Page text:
Korean Tea, Part 1: The New

Korean corn tea that tastes like popcorn in a mug

You’ve enjoyed trendy wine bars. Now, take a seat at a soothing tea bar.

Puripan Tea Garden opened its doors a month ago at San Jose’s Santana Row. This cozy oasis sells 70 types of loose-leaf teas, the majority of them Korean. Although Koreans traditionally don’t drink black teas, the store has imported a range of black teas from India and China, as well.

If your experience with tea has been limited to the bagged variety, you are in for a treat here. Most run-of-the-mill tea bags contain more tea “dust” than actual leaves. Glass containers here display tea leaf samples that can be opened to experience their intoxicating fragrances.

Take a breather at Puripan Tea Garden

Besides many types of green tea, Koreans have a tradition of brewing tea from grains such as corn and barley, as well as more unusual plants such as persimmon leaves. Store proprietor Ellen Kim explained that during Korea’s Chosun Dynasty (the 1300s), the tax on tea was so high that people resorted to brewing “tea” with other ingredients.

Puripan, the largest fermentation company in Korea, also makes a popular “Tea in a Jar.” It is a fermented fruit tea. Ginger or fruit such as yuzu or papaya are layered with organic sugar and natural honey in large pottery jars. The contents are stirred every few days in a process similar to making kimchee. When the fruit tea is ready, just add 2 teaspoons or so to a cup of hot or cold water for a soothing elixir. 

You can try the “Tea in a Jar” or any of the loose-leaf teas for free at the shop. Take a seat at the small bar, and your selection will be brewed to exact specifications so you can try it before buying. Free tea snacks, such as sesame cookies or homemade muffins made with tea infusions, can be enjoyed, too.

The loose-leaf tea ranges in price, depending upon the variety, from $3.99 for 2 ounces (enough for 40 cups) to $49.99 for 2 ounces.

Everything you need to make tea at home.

Puripan Tea Garden is open 10 a.m. to 9 p.m. Monday through Saturday; and 11 a.m. to 7 p.m. on Sunday. It’s a good thing, too, because this is one bar where you won’t get tipsy, and you won’t want to leave.

Tomorrow: A more traditional Korean tea house. 

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  • Interesting find!

    How does this compare to Lupicia?

  • Oh, I like Lupica teas, too. I think Lupica teas are a little more Californian/European in variety, whereas Purpipan Tea Garden specializes in Korean teas. Some are quite unusual, too, like the toasted or roasted grain ones made from corn and barley. It’s a fun place to relax for a spell, and you’ll walk away with quite an education in Korean tea, too.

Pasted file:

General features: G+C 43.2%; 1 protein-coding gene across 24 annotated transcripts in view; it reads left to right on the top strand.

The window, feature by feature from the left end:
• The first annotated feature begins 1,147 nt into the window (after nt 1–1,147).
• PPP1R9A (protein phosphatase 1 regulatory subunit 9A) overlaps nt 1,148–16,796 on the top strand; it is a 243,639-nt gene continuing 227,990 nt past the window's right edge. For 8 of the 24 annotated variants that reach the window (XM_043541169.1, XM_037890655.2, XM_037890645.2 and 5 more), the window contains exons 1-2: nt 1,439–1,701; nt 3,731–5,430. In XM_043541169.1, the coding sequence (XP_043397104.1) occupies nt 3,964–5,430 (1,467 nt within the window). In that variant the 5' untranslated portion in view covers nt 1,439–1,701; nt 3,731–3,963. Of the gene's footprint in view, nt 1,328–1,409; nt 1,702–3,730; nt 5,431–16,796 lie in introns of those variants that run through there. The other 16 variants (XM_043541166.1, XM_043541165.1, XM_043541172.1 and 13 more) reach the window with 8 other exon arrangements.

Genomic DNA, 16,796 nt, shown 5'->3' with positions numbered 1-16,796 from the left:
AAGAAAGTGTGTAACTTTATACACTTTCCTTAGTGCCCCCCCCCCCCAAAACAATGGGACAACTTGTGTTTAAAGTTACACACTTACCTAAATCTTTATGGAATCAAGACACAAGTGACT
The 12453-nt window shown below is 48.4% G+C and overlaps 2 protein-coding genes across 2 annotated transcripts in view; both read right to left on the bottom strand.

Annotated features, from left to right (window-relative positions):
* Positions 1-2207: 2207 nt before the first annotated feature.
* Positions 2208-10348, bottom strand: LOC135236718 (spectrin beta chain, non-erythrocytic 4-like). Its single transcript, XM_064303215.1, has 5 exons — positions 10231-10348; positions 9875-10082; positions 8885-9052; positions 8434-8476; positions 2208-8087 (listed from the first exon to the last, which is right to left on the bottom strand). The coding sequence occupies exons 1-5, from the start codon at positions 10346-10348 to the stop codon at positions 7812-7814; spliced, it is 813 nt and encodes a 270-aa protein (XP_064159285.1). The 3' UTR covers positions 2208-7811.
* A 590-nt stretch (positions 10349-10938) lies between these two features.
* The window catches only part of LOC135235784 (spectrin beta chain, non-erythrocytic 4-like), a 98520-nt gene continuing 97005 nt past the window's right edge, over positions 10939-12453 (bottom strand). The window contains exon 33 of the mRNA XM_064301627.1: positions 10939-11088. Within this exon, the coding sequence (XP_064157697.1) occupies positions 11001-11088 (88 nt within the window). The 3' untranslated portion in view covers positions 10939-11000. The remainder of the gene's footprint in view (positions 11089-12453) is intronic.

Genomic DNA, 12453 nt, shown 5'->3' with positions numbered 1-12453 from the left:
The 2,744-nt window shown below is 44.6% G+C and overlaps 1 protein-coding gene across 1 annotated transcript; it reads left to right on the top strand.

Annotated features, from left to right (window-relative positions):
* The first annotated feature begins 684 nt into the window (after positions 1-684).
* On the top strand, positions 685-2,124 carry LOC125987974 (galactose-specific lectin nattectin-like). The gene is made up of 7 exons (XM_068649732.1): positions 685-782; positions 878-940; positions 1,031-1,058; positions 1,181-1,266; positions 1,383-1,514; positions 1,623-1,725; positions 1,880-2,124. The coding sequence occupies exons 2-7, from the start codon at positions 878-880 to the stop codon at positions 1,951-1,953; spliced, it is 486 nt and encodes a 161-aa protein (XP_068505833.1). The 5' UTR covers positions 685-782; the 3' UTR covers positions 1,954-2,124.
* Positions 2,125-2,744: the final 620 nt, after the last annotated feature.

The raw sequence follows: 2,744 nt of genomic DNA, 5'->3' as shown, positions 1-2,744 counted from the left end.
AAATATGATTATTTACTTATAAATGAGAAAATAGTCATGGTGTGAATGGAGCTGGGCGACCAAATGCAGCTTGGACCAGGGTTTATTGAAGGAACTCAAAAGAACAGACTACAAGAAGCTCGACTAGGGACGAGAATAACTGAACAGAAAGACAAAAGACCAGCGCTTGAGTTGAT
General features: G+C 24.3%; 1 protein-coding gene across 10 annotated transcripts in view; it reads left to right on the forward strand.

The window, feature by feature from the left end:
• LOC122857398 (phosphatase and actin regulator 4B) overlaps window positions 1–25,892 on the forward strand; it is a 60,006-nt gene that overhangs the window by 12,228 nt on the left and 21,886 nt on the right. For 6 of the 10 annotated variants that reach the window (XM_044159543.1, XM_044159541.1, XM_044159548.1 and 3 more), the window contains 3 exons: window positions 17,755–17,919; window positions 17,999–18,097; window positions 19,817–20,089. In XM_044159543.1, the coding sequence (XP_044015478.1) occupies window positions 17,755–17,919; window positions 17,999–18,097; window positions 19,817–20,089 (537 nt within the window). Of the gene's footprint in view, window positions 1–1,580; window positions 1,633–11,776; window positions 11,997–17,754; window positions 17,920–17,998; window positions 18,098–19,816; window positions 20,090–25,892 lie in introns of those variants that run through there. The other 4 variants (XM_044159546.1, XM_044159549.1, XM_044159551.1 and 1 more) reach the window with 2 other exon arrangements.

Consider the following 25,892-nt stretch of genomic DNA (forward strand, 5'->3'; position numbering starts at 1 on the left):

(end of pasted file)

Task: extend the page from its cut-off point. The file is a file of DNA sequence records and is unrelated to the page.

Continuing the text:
• We love to drink mugicha, and recently discovered Korean roasted corn tea. They’re pretty easy to find in the Korean groceries around here.

    Re: your comment on our Thien Long Restaurant post – no, Thien Long doesn’t serve Banh Xeo. For that we go to Tay Ho on Senter Rd near Lewis.

    Maybe we should give Vung Tau another shot.

  • whoops. Checked their menu again and found that Thien Long does have Banh Xeo as an appetizer.

  • Oh yum, I love Bahn Xeo. I make it at home at least once a year, but it does take a fair amount of prep work. Still, it’s worth the effort.

    Tay Ho _ a blast from the past. It used to be located in downtown San Jose. When I worked at the Mercury News, it was one of my fave places to go for lunch. In fact, it was the first place I tried Banh Xeo. I was glum when it moved to Grand Century Mall — nicer digs, but too far to venture for lunch on a work day. But now that I’m not at the Merc, I can take as long of a lunch as I want. It’s definitely one big benefit to being laid off. 😉

  • i love this tea!! My mom calls it BoRi Cha (barley tea i think?? but it looks more like corn, or it is mixed). It is good cold or hot!! In the winter, we brew it for colds and for something warm to drink, and in the summer, it is good cold and a replacement for water!! Drinking it also is rumored to help lose weight and is a detox

  • Oh, I didn’t even think about how it might taste cold. I bet that is good. With the weather getting chilly, I look forward to enjoying more of the hot teas, too.

  • Hi,
    We love Korean tea so much that we decided to try to form a tea tour to Korea. Brother Anthony (An Sonjae) and Hong Kyeong-hee co-authors of the Korean Way of Tea will host the tea portion of the tour. THe tour will trace bothe Korean tea and tea ware. Among other events there is a temple stay where we will pick and hand process wild tea. As we are non-profit we have only word of mouth to promote this. Go to TeaTourKorea.Com to learn more. Thank you.
    Morning Earth

  • Are Korean teas more like loose leaf teas? Or are they more like iced teas? I’d be interested in trying some different kinds, although I am partial to the loose leaf teas I’ve found in other countries.

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